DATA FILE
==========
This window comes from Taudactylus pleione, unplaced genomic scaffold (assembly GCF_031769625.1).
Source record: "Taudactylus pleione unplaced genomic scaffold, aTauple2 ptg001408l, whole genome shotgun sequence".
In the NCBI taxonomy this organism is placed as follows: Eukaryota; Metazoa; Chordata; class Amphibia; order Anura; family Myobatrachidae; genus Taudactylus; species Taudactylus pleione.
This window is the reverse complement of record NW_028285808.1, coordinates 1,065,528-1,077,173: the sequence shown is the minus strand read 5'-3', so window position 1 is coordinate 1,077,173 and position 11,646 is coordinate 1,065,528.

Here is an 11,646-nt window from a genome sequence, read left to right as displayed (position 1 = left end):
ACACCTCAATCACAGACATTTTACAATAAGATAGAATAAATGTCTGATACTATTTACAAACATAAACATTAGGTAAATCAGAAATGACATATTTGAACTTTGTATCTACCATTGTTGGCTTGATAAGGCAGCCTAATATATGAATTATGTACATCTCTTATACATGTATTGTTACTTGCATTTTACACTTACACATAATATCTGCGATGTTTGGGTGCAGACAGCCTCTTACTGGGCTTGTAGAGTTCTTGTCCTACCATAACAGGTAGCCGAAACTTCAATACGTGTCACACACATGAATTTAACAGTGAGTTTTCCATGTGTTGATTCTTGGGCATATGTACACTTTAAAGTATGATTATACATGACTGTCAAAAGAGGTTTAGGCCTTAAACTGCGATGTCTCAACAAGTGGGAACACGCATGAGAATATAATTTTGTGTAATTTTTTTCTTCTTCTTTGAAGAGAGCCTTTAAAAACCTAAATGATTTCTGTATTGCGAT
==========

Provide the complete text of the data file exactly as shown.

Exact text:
This window comes from Taudactylus pleione, unplaced genomic scaffold (assembly GCF_031769625.1).
Source record: "Taudactylus pleione unplaced genomic scaffold, aTauple2 ptg001408l, whole genome shotgun sequence".
In the NCBI taxonomy this organism is placed as follows: Eukaryota; Metazoa; Chordata; class Amphibia; order Anura; family Myobatrachidae; genus Taudactylus; species Taudactylus pleione.
This window is the reverse complement of record NW_028285808.1, coordinates 1,065,528-1,077,173: the sequence shown is the minus strand read 5'-3', so window position 1 is coordinate 1,077,173 and position 11,646 is coordinate 1,065,528.

Here is an 11,646-nt window from a genome sequence, read left to right as displayed (position 1 = left end):
ACACCTCAATCACAGACATTTTACAATAAGATAGAATAAATGTCTGATACTATTTACAAACATAAACATTAGGTAAATCAGAAATGACATATTTGAACTTTGTATCTACCATTGTTGGCTTGATAAGGCAGCCTAATATATGAATTATGTACATCTCTTATACATGTATTGTTACTTGCATTTTACACTTACACATAATATCTGCGATGTTTGGGTGCAGACAGCCTCTTACTGGGCTTGTAGAGTTCTTGTCCTACCATAACAGGTAGCCGAAACTTCAATACGTGTCACACACATGAATTTAACAGTGAGTTTTCCATGTGTTGATTCTTGGGCATATGTACACTTTAAAGTATGATTATACATGACTGTCAAAAGAGGTTTAGGCCTTAAACTGCGATGTCTCAACAAGTGGGAACACGCATGAGAATATAATTTTGTGTAATTTTTTTCTTCTTCTTTGAAGAGAGCCTTTAAAAACCTAAATGATTTCTGTATTGCGAT